Alex Krycek hit the floor of his room with a thud. Gasping, he forced his eyes open and searched the blackness in front of him, heart racing. No movement came from anywhere in the room. After a moment he focused inward and willed the adrenaline racing through him to fade. It was only the dream.
Chalk up another version of the scene in front of the convenience store, the numbers on the car's clock flashing their warning. It was amazing that his mind still came up with this one; there were so many other nightmares now to choose from. Maybe it was just another reminder that he'd come full circle since he'd arrived in this country: hit man to fugitive to independent player who'd almost--almost--swung by on a precarious rope and grabbed the top rung on the Consortium's ladder. It had all gone to hell within a day's time: his leverage, the vaccine sample, the boy. Marita.
And it had gone steadily downhill from there. Farther than he could ever have believed. Now even his dreams were recycled.
The car bomb scenario: It had been a while and there were always variations. One time he'd be locked in the car, trapped; another time the players would be different. Occasionally the old man himself would come up and leer through the window. This time it had been his mother looking in, or at least a mock-up of her. It had to be that driver's license picture Che had downloaded from the Connecticut motor vehicle database after he offed the homeless woman; why else would he be thinking of her? He should have left the matter lie.
She'd had an odd look on her face, a kind of pained curiosity.
Krycek wiped the sweat from his forehead with his right sleeve and got to his feet. In the bathroom he splashed his face with water, then took a small glass from the counter and held it under the slow-running faucet to fill. Before he took Mulder to Tunguska there'd been no need for a glass; he could cup his hands under the faucet and drink from them like any other guy. He looked at the glass, at the slight shake of his hand from the jolt of the dream, then set the glass on the counter and turned off the faucet. He drank slowly, deliberately. The water tasted metallic, of old iron pipes.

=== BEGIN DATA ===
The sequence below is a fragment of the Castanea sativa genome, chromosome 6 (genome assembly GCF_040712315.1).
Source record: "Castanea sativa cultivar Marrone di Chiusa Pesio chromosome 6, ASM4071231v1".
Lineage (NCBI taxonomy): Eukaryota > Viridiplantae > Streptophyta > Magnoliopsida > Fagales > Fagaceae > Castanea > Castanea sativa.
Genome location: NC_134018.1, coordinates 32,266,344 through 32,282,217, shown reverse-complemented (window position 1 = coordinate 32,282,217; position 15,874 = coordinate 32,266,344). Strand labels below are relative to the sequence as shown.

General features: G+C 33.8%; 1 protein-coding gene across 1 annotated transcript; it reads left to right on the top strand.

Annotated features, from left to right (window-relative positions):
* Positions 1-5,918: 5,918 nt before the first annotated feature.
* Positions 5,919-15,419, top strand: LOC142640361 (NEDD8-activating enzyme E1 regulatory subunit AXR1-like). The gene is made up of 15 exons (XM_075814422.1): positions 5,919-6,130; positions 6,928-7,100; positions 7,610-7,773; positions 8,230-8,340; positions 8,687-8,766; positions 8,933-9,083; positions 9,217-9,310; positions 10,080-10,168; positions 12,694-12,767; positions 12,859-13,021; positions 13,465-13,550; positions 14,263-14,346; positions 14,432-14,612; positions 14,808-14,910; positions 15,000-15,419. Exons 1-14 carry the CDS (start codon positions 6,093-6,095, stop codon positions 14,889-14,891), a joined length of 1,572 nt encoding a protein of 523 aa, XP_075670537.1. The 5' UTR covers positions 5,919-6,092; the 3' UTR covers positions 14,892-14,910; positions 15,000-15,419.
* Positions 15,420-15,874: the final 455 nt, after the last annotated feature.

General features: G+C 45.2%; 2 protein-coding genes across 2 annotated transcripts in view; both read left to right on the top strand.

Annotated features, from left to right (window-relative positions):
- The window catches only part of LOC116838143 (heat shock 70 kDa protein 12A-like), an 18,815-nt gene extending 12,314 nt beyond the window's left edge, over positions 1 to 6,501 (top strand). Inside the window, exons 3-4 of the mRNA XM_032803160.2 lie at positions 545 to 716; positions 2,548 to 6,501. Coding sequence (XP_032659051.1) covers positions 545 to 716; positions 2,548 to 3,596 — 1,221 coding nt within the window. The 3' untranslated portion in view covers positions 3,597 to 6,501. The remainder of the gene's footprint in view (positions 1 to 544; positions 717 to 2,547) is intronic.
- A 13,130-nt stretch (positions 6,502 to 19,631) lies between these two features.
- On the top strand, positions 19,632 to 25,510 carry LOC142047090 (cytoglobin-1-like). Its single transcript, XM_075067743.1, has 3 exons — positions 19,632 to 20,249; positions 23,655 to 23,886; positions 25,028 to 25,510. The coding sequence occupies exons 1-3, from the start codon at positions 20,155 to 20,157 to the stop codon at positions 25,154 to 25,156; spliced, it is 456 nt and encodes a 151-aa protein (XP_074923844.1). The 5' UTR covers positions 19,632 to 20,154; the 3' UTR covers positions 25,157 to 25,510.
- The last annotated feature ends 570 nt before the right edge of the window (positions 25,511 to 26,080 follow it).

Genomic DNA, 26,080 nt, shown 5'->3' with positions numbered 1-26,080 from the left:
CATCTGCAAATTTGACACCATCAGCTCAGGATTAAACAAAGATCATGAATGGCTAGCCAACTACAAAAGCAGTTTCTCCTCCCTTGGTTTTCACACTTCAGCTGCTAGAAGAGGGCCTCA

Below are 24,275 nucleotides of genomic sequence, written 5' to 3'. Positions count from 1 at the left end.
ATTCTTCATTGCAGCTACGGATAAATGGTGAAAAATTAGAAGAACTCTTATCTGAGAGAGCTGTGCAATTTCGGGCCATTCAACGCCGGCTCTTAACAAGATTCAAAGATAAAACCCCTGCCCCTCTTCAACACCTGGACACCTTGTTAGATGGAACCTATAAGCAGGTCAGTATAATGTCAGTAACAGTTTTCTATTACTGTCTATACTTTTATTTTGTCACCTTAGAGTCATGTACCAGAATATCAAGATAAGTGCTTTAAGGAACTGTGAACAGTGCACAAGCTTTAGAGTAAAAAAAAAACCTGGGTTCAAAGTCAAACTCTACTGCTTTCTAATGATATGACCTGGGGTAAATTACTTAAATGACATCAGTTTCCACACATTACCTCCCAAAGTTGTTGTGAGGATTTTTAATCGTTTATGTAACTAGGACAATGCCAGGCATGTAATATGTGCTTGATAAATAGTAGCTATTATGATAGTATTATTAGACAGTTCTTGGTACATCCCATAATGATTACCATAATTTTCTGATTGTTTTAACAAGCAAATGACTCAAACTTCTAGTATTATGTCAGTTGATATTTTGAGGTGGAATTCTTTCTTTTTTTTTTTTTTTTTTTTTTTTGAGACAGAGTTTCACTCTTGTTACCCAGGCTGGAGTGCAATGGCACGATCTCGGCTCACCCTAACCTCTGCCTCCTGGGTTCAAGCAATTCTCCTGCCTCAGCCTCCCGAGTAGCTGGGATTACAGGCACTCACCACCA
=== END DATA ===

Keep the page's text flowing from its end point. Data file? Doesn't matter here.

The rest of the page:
Pushing out a heavy breath, he returned to the bed, tossed a thin cotton blanket over the sweaty sheets and lay back down. The near side of the bed was dry, but lying there wasn't an option. He slept with his back up against the wall--had for years. Life was a lot more manageable when you knew what was coming at you.
Krycek closed his eyes, then opened them again and looked up. A slash of light ran diagonally across the ceiling, cutting through the occasional eruption of cracking paint. Great digs. After all these years he was still the peasant of the bunch--of the little private army the old man had produced to combat the future. Or to help him defend his own position within it. His half-sister had a respectable position and a prestige address. But then she was a team player; she did what daddy told her to. At least as far as the old man could tell. Underneath...
He'd met her once. It was enough.
Then there was the old man's new golden boy: Jeffrey, as soft and naïve as they came, the offspring of the old man's legal wife, the woman who'd become the poster child for the Consortium's experiments. What the hell was so special about him? Maybe it was just that he was fresh clay, ready for the old man's shaping. Too bad for you, Jeff. Watch how his attitude toward you changes once you've messed up.